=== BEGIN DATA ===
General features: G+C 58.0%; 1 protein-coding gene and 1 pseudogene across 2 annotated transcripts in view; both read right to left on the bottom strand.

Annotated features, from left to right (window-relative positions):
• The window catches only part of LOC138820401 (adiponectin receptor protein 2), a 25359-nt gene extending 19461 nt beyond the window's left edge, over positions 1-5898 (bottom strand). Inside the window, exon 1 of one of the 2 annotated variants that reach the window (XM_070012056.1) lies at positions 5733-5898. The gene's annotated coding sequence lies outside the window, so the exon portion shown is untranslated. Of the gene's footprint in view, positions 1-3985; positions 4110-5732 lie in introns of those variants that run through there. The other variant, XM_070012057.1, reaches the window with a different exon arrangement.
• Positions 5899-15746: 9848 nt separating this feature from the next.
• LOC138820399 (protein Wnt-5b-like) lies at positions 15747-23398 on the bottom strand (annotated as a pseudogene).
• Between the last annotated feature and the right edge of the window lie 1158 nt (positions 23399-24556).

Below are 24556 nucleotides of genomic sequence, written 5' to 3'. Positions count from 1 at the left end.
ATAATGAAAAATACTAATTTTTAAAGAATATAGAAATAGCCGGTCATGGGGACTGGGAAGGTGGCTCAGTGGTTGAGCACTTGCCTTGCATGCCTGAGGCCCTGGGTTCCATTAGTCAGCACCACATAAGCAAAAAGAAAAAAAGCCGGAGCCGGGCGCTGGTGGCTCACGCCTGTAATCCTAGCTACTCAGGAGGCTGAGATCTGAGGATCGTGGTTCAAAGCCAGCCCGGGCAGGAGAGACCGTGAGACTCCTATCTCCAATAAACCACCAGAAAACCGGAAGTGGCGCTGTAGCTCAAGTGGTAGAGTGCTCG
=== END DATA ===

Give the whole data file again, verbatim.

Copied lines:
General features: G+C 58.0%; 1 protein-coding gene and 1 pseudogene across 2 annotated transcripts in view; both read right to left on the bottom strand.

Annotated features, from left to right (window-relative positions):
• The window catches only part of LOC138820401 (adiponectin receptor protein 2), a 25359-nt gene extending 19461 nt beyond the window's left edge, over positions 1-5898 (bottom strand). Inside the window, exon 1 of one of the 2 annotated variants that reach the window (XM_070012056.1) lies at positions 5733-5898. The gene's annotated coding sequence lies outside the window, so the exon portion shown is untranslated. Of the gene's footprint in view, positions 1-3985; positions 4110-5732 lie in introns of those variants that run through there. The other variant, XM_070012057.1, reaches the window with a different exon arrangement.
• Positions 5899-15746: 9848 nt separating this feature from the next.
• LOC138820399 (protein Wnt-5b-like) lies at positions 15747-23398 on the bottom strand (annotated as a pseudogene).
• Between the last annotated feature and the right edge of the window lie 1158 nt (positions 23399-24556).

Below are 24556 nucleotides of genomic sequence, written 5' to 3'. Positions count from 1 at the left end.
ATAATGAAAAATACTAATTTTTAAAGAATATAGAAATAGCCGGTCATGGGGACTGGGAAGGTGGCTCAGTGGTTGAGCACTTGCCTTGCATGCCTGAGGCCCTGGGTTCCATTAGTCAGCACCACATAAGCAAAAAGAAAAAAAGCCGGAGCCGGGCGCTGGTGGCTCACGCCTGTAATCCTAGCTACTCAGGAGGCTGAGATCTGAGGATCGTGGTTCAAAGCCAGCCCGGGCAGGAGAGACCGTGAGACTCCTATCTCCAATAAACCACCAGAAAACCGGAAGTGGCGCTGTAGCTCAAGTGGTAGAGTGCTCG